Tiddley-Bits tea

Tiddley-Bits tea

Thursday, 7 October 2010

{oh la la...Rococo}

I taught my freshmen this week on the Rococo. While I don't particularly love the frivolity and the over-the-top-with-a-cherry-on-top style of the movement, I do--I have to admit--like some of it...But really, I like the sorts of things the movement inspired. Departures from the movement itself.

{Speltz, A., The Styles of Ornament, pl. 317 and 318. From Universidad de Navarra}
{The Cabinet of Count Bielenski, plate 87 in Works of Juste-Aurèle Meissonnier Designed by Juste-Aurèle Meissonnier (French, 1695–1750); Etched and engraved by Pierre Chenu (French, 1718–after 1767); France, 1742–48 (designed 1734); Etching and engraving on off-white laid paper}
The word "Rococo" combines the Portuguese word barroco (an irregularly shaped pearl & may be the source of the word baroque) & the French word rocaille (the artificial shell or rock ornament popular for gardens). Its used to define the refined, fanciful & often playful style that became fashionable under Louis XV (& often associated with his Mistress, Madame de Pompadour). It was a favoured style of an aristocracy that devoted itself to the enjoyment of witty conversation, cultivated artifice, and playful sensuality.
{I'd like to frame some of these "rocaille" inspired prints. from Universidad de Navarra}
The rococo style is generally characterized by pastel colours, delicately curving forms, dainty figures and a light-hearted mood.
It has often been interpreted as a reaction against the art identified with the formality & rigidity of 17th c-court life under Louis XIV, the Sun King, or Roi Soleil.
The Duke of Orléans, regent for the boy-king Louis XV settled in Paris & the rest of the court (moved from the palace at Versailles) built elegant town houses (known as tels) with interiors fashioned in the Rococo style. The hôtels became the site for intellectual gatherings, called salons (also the name used for the room itself), hosted by educated women of the upper class. One example is the Hôtel de Soubise:
{Germain Boffrand, Salon de la Princesse, Hôtel de Soubise, begun 1732, Paris, France}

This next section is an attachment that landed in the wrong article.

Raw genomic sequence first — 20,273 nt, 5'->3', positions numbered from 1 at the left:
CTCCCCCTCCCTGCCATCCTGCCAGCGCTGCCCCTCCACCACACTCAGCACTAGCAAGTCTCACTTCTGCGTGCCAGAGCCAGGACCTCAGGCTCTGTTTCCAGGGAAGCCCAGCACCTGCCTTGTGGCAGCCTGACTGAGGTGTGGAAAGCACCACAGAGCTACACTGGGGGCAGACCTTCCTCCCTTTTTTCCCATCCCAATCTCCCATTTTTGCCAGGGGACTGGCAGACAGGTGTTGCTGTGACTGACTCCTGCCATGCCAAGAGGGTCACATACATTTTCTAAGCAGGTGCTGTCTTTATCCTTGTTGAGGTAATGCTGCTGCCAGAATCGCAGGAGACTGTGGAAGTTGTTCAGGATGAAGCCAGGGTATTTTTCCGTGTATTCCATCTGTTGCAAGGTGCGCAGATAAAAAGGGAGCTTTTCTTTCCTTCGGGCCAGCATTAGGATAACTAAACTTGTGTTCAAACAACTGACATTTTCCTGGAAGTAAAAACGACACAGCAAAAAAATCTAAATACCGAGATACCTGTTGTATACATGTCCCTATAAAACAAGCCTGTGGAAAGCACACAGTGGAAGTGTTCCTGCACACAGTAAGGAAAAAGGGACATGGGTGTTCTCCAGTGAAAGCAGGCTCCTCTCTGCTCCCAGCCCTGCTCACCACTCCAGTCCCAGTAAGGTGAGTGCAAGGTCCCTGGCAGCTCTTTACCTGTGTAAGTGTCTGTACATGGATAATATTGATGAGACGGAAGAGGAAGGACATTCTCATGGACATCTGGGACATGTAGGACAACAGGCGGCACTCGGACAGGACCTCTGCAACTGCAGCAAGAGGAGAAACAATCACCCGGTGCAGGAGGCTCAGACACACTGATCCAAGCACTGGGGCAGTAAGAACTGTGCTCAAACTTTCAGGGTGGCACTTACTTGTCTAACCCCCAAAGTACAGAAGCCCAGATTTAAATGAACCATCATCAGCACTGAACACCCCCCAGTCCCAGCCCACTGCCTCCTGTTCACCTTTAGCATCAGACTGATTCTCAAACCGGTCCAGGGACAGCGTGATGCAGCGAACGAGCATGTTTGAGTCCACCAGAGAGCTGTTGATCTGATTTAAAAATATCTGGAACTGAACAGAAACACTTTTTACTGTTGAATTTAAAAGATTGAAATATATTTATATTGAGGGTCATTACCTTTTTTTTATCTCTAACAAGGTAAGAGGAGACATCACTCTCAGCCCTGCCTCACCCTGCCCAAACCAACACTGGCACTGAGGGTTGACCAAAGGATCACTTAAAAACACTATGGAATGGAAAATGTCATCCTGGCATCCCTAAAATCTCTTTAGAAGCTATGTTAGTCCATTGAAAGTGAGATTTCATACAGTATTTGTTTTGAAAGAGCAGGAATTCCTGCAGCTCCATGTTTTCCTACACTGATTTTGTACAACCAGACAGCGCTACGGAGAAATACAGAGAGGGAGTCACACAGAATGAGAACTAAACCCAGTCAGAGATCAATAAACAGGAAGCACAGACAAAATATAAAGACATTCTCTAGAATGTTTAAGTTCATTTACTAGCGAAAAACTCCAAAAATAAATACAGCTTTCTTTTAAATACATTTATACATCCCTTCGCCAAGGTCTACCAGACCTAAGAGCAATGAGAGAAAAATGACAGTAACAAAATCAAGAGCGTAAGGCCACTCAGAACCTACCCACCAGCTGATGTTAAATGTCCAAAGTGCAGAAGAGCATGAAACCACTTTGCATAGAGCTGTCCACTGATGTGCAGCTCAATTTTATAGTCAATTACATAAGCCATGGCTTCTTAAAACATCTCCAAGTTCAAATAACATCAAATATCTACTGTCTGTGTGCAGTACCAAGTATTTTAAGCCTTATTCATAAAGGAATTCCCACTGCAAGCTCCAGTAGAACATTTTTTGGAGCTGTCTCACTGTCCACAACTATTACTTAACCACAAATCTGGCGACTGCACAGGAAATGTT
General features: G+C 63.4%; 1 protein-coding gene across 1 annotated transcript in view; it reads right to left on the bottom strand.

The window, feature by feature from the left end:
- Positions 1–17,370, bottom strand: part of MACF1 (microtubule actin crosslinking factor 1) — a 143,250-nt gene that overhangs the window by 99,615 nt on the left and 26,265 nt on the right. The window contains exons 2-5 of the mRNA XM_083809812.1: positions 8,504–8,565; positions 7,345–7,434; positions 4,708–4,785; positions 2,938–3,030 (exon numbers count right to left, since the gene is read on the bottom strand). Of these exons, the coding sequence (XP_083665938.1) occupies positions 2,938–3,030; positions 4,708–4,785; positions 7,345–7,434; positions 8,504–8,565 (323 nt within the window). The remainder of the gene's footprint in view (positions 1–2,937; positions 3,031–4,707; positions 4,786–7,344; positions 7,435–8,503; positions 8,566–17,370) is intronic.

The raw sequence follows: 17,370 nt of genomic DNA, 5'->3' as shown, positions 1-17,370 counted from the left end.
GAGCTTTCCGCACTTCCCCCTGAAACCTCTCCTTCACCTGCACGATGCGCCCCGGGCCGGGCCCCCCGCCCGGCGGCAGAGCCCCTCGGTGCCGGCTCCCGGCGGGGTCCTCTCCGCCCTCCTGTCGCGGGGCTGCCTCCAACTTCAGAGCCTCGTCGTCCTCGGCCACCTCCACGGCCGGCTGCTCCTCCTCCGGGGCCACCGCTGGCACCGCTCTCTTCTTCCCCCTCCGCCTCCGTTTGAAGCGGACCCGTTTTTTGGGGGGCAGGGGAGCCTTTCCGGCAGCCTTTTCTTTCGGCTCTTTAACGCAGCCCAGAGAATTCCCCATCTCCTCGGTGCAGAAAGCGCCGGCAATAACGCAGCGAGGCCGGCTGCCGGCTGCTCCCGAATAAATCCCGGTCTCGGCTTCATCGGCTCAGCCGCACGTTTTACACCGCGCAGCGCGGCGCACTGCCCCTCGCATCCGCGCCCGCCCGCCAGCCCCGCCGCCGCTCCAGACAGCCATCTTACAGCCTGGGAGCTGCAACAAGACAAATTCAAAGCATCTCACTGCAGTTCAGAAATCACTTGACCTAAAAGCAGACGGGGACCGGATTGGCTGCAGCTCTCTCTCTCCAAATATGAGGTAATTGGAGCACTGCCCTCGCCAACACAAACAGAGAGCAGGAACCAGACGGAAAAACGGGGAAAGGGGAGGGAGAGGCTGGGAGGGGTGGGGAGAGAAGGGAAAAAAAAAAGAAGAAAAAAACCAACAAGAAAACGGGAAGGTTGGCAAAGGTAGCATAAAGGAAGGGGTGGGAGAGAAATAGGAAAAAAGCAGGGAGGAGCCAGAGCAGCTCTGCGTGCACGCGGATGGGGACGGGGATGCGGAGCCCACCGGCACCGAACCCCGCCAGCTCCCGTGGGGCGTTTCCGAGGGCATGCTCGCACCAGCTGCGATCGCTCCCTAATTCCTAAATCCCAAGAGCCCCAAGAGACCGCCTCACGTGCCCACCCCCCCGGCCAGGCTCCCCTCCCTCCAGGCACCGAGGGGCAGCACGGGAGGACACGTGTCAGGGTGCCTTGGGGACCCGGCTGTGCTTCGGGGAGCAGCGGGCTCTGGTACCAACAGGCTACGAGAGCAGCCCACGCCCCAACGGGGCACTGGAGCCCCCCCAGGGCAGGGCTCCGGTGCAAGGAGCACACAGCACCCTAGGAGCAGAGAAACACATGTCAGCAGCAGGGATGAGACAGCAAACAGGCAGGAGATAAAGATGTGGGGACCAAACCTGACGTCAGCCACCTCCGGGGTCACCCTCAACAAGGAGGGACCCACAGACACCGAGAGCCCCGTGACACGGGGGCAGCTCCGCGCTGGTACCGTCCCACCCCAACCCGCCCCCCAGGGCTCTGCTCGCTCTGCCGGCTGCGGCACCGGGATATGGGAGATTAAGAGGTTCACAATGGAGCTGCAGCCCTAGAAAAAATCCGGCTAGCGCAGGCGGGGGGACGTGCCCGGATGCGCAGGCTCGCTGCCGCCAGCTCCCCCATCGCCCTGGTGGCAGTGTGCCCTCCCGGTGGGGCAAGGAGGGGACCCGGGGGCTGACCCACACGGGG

Modern inspirations of the Rococo in wall paper:
{"Nama Rococo" from Neublack}
In the nineteenth century there emerged a revival of Rococo, such as these illustrations of Rococo interiors:

{I like the pastel greens. From The Textile Blog}
This Rococo-inspired modern artwork by Maki Tamura is pretty cool:

{Maki Tamura, Rococo, watercolor on paper, wood. From Lucas Schoorman's Gallery}
& I like this Rococo revival bed:

{Unfortunately it's £1,195.00 , available at Interior Delights}
I like this DIY project from design*sponge of a paper clock with rococo-inspired paper:

Check out this Rococo-inspired chalkboard:
{$36 from SeeJaneWork}
{How about this crazy dress?}

Or this elegant rendition from Marie Antoinette?
With these shoes?

{from Londonnet}
I like this Rococo Revival brooch:

{1870s Rococo revival available for the small sum of $1175 at jewelryexperts}
 How lovely is this Fleurs Rococo wallpaper?

{Charles Newhaven Interiors}
I love these rococo-inspired birds by ParisBreakfasts:

{You can buy them on Etsy}

Or check out these Ladies-in-Waiting plates from anthropologie:

For an excellent exhibit on the Rococo see Cooper-Hewit:

An added note: my dear friend, Jenni, has just informed me of an online game where you can decorate your own salon. check it out at le grand salon

1 comment:

  1. As long as there are no putti flying about I'm ok with Rococo. Especially the shoes... gotta love the shoes. But...those baby/men/angel thingies freak me out.